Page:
While the advent of Graph Neural Networks (GNNs) has greatly improved node and graph representation learning in many applications, the neighborhood aggregation scheme exposes additional vulnerabilities to adversaries seeking to extract node-level information about sensitive attributes. In this paper, we study the problem of protecting sensitive attributes by information obfuscation when learning with graph structured data. We propose a framework to locally filter out pre-determined sensitive attributes via adversarial training with the total variation and the Wasserstein distance. Our method creates a strong defense against inference attacks, while only suffering small loss in task performance. Theoretically, we analyze the effectiveness of our framework against a worst-case adversary, and characterize an inherent trade-off between maximizing predictive accuracy and minimizing information leakage. Experiments across multiple datasets from recommender systems, knowledge graphs and quantum chemistry demonstrate that the proposed approach provides a robust defense across various graph structures and tasks, while producing competitive GNN encoders for downstream tasks.
Drug Discovery is a fundamental and ever-evolving field of research. The design of new candidate molecules requires large amounts of time and money, and computational methods are being increasingly employed to cut these costs. Machine learning methods are ideal for the design of large amounts of potential new candidate molecules, which are naturally represented as graphs. Graph generation is being revolutionized by deep learning methods, and molecular generation is one of its most promising applications. In this paper, we introduce a sequential molecular graph generator based on a set of graph neural network modules, which we call MG^2N^2. At each step, a node or a group of nodes is added to the graph, along with its connections. The modular architecture simplifies the training procedure, also allowing an independent retraining of a single module. Sequentiality and modularity make the generation process interpretable. The use of graph neural networks maximizes the information in input at each generative step, which consists of the subgraph produced during the previous steps. Experiments of unconditional generation on the QM9 and Zinc datasets show that our model is capable of generalizing molecular patterns seen during the training phase, without overfitting. The results indicate that our method is competitive, and outperforms challenging baselines for unconditional generation.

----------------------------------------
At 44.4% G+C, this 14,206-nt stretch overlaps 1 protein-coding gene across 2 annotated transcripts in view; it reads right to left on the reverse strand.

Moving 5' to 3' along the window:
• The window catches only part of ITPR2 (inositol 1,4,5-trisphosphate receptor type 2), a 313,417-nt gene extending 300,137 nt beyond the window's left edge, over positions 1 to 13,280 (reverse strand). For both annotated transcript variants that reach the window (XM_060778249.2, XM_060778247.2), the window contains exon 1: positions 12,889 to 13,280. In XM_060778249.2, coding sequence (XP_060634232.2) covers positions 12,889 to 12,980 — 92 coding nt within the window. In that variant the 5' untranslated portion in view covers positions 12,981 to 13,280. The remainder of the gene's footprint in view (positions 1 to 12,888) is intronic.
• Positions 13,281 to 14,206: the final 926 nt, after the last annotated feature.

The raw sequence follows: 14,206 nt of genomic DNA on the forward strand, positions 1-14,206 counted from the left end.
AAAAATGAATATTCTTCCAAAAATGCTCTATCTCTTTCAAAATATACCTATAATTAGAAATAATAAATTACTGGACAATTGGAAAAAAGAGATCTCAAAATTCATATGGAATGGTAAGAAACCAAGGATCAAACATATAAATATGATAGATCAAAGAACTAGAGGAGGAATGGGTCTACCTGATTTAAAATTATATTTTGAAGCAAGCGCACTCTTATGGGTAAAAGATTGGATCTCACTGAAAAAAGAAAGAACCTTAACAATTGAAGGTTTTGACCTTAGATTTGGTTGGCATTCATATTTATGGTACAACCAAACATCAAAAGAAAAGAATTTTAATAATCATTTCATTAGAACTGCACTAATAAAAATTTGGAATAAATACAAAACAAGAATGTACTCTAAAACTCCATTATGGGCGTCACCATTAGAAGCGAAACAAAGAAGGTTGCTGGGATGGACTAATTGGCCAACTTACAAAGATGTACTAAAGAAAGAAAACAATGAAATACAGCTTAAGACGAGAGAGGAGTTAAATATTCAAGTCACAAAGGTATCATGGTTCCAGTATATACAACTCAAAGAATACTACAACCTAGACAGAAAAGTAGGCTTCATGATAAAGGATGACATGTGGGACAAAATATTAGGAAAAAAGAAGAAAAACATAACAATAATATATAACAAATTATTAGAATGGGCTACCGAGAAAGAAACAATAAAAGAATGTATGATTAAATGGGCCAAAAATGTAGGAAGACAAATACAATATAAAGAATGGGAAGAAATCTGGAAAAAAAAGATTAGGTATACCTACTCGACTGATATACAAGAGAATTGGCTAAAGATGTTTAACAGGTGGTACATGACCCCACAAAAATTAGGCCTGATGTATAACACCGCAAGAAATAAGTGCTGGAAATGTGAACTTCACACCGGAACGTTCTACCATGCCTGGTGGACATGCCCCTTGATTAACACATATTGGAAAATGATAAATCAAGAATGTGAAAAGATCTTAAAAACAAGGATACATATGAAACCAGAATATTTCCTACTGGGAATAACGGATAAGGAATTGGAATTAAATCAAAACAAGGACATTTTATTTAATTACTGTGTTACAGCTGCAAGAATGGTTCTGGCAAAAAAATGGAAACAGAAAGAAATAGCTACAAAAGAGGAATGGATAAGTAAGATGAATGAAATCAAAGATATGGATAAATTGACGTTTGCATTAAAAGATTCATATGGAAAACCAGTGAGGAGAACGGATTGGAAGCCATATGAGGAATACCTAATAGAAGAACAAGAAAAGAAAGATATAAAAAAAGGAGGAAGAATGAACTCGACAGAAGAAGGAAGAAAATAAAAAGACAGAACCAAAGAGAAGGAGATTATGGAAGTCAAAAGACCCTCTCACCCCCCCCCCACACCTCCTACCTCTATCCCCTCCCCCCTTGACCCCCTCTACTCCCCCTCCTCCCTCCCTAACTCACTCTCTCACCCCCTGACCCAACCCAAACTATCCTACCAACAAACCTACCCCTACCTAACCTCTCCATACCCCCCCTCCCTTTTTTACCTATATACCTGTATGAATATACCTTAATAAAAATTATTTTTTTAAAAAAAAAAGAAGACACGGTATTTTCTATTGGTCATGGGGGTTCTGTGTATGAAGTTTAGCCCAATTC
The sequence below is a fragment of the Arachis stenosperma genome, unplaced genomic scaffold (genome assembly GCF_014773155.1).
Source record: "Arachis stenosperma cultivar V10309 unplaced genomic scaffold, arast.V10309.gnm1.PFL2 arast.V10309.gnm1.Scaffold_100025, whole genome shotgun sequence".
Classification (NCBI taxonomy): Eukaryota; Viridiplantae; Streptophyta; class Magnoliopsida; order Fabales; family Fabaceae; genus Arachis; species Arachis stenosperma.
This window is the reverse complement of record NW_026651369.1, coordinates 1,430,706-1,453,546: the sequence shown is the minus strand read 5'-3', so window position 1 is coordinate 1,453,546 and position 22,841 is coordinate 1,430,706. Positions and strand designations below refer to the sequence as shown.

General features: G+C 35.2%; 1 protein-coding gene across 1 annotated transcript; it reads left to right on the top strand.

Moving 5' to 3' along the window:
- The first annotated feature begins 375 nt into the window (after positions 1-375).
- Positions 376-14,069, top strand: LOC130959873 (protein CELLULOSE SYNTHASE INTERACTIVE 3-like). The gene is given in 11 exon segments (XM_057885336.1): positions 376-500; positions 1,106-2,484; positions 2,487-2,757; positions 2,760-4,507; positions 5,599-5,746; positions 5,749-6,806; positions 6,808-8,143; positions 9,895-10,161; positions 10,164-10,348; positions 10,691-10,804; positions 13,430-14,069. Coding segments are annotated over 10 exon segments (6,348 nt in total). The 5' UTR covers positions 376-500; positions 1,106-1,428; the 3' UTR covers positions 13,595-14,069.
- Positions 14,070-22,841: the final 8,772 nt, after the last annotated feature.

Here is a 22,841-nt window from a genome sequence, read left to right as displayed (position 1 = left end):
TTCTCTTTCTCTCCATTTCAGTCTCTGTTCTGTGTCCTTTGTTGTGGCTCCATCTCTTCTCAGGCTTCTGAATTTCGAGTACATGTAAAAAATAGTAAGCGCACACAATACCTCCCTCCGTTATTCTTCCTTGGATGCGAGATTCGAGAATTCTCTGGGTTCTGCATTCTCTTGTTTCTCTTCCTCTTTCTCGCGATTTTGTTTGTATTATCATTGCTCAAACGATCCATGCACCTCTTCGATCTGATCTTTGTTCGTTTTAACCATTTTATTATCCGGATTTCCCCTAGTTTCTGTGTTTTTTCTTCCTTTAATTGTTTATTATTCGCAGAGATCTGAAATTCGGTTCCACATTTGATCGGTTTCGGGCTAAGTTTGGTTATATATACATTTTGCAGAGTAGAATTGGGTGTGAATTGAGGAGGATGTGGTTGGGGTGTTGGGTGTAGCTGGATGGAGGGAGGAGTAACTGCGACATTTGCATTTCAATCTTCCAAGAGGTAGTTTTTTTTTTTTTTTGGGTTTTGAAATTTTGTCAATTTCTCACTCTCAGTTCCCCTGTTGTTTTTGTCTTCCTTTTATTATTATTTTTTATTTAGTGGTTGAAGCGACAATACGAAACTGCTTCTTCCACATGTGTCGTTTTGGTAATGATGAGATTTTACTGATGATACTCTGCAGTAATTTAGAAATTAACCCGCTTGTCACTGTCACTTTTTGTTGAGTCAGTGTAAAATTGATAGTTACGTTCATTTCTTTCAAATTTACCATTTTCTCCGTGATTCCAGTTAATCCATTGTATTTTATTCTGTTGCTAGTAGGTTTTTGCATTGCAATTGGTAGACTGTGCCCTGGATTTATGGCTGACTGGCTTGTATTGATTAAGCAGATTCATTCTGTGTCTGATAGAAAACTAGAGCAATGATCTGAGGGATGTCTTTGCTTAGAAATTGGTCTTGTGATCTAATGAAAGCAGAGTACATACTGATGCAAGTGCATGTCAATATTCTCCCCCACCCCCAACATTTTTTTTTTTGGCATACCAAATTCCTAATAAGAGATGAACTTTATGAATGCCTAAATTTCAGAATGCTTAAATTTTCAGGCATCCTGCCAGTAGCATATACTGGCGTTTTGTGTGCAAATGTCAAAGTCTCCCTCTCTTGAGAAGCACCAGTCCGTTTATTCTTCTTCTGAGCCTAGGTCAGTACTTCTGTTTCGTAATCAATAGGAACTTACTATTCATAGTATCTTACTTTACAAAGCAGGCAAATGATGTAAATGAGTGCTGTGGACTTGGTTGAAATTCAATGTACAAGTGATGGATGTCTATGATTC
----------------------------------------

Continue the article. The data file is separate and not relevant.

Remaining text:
Graph Convolution Networks (GCNs) manifest great potential in recommendation. This is attributed to their capability on learning good user and item embeddings by exploiting the collaborative signals from the high-order neighbors. Like other GCN models, the GCN based recommendation models also suffer from the notorious over-smoothing problem - when stacking more layers, node embeddings become more similar and eventually indistinguishable, resulted in performance degradation. The recently proposed LightGCN and LR-GCN alleviate this problem to some extent, however, we argue that they overlook an important factor for the over-smoothing problem in recommendation, that is, high-order neighboring users with no common interests of a user can be also involved in the user's embedding learning in the graph convolution operation. As a result, the multi-layer graph convolution will make users with dissimilar interests have similar embeddings. In this paper, we propose a novel Interest-aware Message-Passing GCN (IMP-GCN) recommendation model, which performs high-order graph convolution inside subgraphs. The subgraph consists of users with similar interests and their interacted items. To form the subgraphs, we design an unsupervised subgraph generation module, which can effectively identify users with common interests by exploiting both user feature and graph structure. To this end, our model can avoid propagating negative information from high-order neighbors into embedding learning. Experimental results on three large-scale benchmark datasets show that our model can gain performance improvement by stacking more layers and outperform the state-of-the-art GCN-based recommendation models significantly.